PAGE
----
- Approvals – controls
Agreements that do not specify “who” can add, alter and approve new products or services to a contract or agreement is yet another large source of overcharges.
- Example – Uniform company obtains approval of technician or clerical staff to add new products to agreement(floor mats, toilet seat covers)
- Lack of “negotiated” pricing, terms, etc.
Acceptance of a supplier offer of price, terms, price annual price increases over time, that are not countered and adjusted. This also includes the acceptance of “auto renewals” with built in price increases.
- Example – Signing a supplier contract with built in price increases, unfavorable terms, onerous early payment penalties(credit card, uniform agreements)
- Supplier invoice add-ons
This source of overcharges comes in many areas…DMS, Telecom, Uniform…and frequently within categories that rely on significant transportation.
- Example – New services applied to a phone bill, new items added to a uniform program, new charges added not previously agreed to.
Seven strategies to prevent overcharges
You can wage an effective battle against waste and lost profits by implementing a number of inexpensive processes and controls, including:
- Define your specifications – Be careful about setting your specs and requirements for products or services. Buy what you need rather than what you want and define those specifications clearly before you even accept quotes from suppliers.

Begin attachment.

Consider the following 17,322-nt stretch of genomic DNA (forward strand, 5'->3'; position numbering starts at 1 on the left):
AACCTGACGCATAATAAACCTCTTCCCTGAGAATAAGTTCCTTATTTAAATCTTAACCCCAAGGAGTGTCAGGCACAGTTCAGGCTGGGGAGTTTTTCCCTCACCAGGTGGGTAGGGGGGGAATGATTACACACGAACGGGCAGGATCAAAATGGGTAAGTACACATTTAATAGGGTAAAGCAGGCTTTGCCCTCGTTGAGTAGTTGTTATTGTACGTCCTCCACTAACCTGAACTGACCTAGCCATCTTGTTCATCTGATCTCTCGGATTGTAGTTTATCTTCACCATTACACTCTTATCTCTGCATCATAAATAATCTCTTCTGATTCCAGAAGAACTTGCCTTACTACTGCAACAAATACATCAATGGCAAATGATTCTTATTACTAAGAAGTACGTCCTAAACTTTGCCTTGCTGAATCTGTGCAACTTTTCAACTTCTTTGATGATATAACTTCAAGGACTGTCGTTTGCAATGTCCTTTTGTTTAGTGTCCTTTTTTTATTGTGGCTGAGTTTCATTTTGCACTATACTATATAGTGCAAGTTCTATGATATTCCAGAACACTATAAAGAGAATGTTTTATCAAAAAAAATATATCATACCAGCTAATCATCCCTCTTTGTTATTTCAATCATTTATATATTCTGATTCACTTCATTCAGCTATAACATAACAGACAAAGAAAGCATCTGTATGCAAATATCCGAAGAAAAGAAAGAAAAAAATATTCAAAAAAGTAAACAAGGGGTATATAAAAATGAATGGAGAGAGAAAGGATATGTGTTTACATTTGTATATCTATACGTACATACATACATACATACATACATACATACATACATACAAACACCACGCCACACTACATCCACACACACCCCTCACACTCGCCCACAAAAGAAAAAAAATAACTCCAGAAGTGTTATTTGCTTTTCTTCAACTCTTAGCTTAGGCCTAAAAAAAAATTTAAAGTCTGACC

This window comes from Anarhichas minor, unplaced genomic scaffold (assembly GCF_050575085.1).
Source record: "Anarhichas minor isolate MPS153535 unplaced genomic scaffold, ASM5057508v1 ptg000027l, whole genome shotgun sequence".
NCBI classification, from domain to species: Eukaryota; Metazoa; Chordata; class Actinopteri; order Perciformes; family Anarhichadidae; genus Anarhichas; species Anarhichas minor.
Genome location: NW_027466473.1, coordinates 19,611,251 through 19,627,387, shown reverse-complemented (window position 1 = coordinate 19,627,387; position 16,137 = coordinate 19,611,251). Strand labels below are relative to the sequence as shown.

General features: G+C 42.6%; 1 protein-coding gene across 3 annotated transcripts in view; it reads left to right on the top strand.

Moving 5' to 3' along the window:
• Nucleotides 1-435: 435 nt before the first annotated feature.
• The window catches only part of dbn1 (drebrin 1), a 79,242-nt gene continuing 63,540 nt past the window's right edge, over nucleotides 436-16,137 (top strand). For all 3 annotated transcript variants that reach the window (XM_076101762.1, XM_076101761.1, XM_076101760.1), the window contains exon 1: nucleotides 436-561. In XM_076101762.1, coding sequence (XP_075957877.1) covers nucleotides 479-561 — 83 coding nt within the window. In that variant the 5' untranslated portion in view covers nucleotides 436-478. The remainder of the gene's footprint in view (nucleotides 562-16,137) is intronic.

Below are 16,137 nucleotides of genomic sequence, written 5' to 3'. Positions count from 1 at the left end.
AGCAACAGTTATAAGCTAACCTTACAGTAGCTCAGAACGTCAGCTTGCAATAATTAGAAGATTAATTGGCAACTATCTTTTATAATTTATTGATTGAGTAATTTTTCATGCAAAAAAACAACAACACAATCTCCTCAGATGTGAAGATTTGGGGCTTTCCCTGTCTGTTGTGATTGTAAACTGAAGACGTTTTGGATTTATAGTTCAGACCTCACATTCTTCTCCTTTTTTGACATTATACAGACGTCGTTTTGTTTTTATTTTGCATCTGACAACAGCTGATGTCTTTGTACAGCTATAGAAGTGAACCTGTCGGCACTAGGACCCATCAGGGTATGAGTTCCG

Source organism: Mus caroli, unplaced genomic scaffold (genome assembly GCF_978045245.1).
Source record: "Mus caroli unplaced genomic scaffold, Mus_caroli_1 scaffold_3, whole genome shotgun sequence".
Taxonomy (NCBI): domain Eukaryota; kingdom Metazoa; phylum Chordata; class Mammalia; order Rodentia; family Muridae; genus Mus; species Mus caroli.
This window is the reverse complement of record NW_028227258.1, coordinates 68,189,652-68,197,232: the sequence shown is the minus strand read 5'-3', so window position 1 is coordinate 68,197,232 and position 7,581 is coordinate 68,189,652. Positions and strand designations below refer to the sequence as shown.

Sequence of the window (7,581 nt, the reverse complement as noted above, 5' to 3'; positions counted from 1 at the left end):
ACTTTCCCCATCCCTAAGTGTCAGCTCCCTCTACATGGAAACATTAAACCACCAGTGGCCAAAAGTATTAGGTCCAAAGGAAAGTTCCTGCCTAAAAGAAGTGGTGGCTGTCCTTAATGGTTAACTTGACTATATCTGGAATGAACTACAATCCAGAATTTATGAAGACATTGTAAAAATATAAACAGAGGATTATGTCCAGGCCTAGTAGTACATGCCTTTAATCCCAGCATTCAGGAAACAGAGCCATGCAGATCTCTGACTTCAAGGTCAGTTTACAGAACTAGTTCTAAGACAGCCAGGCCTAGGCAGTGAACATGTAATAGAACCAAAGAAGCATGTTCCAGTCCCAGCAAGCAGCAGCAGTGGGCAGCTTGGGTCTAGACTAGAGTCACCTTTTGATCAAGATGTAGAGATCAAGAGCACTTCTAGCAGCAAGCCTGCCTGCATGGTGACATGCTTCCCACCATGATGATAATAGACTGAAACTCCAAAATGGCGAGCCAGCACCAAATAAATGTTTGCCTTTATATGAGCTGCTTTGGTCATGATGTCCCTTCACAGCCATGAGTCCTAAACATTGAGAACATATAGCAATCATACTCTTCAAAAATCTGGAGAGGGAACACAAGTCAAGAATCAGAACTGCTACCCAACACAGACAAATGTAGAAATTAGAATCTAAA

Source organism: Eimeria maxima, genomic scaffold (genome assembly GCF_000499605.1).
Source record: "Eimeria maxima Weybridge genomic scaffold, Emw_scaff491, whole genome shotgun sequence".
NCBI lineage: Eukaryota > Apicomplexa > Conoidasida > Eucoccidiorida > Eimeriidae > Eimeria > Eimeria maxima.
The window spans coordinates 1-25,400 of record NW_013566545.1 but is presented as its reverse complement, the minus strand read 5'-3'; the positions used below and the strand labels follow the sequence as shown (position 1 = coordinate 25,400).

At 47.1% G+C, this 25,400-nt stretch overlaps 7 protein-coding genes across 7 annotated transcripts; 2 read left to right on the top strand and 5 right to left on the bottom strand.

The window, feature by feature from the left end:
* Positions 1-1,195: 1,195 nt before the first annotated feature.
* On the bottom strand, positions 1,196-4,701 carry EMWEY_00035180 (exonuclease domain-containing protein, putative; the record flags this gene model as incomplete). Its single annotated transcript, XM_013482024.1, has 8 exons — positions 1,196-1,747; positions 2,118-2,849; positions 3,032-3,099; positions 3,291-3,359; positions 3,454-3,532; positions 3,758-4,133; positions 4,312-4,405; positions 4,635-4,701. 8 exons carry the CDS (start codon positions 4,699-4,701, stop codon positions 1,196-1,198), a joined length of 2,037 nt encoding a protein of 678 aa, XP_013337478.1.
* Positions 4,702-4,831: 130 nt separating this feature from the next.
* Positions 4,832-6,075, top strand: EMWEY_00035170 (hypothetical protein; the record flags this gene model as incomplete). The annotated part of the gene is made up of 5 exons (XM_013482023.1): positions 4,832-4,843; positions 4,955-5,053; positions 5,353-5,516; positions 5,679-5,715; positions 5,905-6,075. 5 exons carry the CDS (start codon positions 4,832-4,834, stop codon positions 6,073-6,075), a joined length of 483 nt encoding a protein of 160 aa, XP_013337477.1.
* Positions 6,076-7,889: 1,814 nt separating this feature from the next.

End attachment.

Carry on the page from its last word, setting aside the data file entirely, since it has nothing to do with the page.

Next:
- Negotiated contract/pricing – Commit your pricing and terms to writing with your supplier. You don’t have to be in a contract, but get the supplier to lock in pricing for a period of time to prevent price creep. Negotiate the terms you desire and prevent the ability of supplier to add in surcharges or alter pricing.
- Invoice review and audit process – Using the table provided above, you should implement a regularly scheduled audit process for high expense categories and/or those prone to invoice errors. Be sure to communicate audit results to the suppliers for recovery purposes or to recognize positive supplier performance.
- Supplier management – Set expectations with suppliers that audits will occur and that the positive audit results will play a big part of future business opportunities.